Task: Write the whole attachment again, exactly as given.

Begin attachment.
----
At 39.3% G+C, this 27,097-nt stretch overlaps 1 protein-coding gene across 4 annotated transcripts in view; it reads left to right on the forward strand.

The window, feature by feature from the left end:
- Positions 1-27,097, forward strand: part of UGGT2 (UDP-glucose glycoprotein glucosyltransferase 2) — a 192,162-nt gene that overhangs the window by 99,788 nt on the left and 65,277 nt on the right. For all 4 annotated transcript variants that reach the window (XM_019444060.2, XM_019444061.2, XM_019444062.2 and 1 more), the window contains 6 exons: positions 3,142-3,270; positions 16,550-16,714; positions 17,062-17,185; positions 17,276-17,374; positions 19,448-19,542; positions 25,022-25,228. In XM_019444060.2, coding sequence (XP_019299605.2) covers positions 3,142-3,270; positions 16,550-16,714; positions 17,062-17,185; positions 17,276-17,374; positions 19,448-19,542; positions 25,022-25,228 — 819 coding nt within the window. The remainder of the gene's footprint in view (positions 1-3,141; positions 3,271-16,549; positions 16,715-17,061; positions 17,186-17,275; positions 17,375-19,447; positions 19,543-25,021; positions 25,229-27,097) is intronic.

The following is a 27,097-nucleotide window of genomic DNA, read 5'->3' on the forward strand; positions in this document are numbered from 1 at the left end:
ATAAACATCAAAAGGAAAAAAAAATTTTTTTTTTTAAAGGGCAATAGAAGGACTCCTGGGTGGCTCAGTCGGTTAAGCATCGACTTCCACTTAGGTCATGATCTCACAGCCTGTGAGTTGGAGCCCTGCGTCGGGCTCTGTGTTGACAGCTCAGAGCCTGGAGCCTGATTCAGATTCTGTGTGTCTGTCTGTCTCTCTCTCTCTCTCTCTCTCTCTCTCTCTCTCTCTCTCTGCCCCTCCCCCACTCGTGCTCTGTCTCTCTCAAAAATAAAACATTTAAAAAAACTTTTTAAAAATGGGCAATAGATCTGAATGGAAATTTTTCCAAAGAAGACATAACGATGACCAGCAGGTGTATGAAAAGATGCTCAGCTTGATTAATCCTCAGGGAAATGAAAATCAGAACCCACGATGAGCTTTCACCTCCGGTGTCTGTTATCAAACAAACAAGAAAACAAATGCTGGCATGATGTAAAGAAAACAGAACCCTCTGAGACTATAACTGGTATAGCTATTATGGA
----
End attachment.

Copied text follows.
At 39.3% G+C, this 27,097-nt stretch overlaps 1 protein-coding gene across 4 annotated transcripts in view; it reads left to right on the forward strand.

The window, feature by feature from the left end:
- Positions 1-27,097, forward strand: part of UGGT2 (UDP-glucose glycoprotein glucosyltransferase 2) — a 192,162-nt gene that overhangs the window by 99,788 nt on the left and 65,277 nt on the right. For all 4 annotated transcript variants that reach the window (XM_019444060.2, XM_019444061.2, XM_019444062.2 and 1 more), the window contains 6 exons: positions 3,142-3,270; positions 16,550-16,714; positions 17,062-17,185; positions 17,276-17,374; positions 19,448-19,542; positions 25,022-25,228. In XM_019444060.2, coding sequence (XP_019299605.2) covers positions 3,142-3,270; positions 16,550-16,714; positions 17,062-17,185; positions 17,276-17,374; positions 19,448-19,542; positions 25,022-25,228 — 819 coding nt within the window. The remainder of the gene's footprint in view (positions 1-3,141; positions 3,271-16,549; positions 16,715-17,061; positions 17,186-17,275; positions 17,375-19,447; positions 19,543-25,021; positions 25,229-27,097) is intronic.

The following is a 27,097-nucleotide window of genomic DNA, read 5'->3' on the forward strand; positions in this document are numbered from 1 at the left end:
ATAAACATCAAAAGGAAAAAAAAATTTTTTTTTTTAAAGGGCAATAGAAGGACTCCTGGGTGGCTCAGTCGGTTAAGCATCGACTTCCACTTAGGTCATGATCTCACAGCCTGTGAGTTGGAGCCCTGCGTCGGGCTCTGTGTTGACAGCTCAGAGCCTGGAGCCTGATTCAGATTCTGTGTGTCTGTCTGTCTCTCTCTCTCTCTCTCTCTCTCTCTCTCTCTCTCTCTCTGCCCCTCCCCCACTCGTGCTCTGTCTCTCTCAAAAATAAAACATTTAAAAAAACTTTTTAAAAATGGGCAATAGATCTGAATGGAAATTTTTCCAAAGAAGACATAACGATGACCAGCAGGTGTATGAAAAGATGCTCAGCTTGATTAATCCTCAGGGAAATGAAAATCAGAACCCACGATGAGCTTTCACCTCCGGTGTCTGTTATCAAACAAACAAGAAAACAAATGCTGGCATGATGTAAAGAAAACAGAACCCTCTGAGACTATAACTGGTATAGCTATTATGGA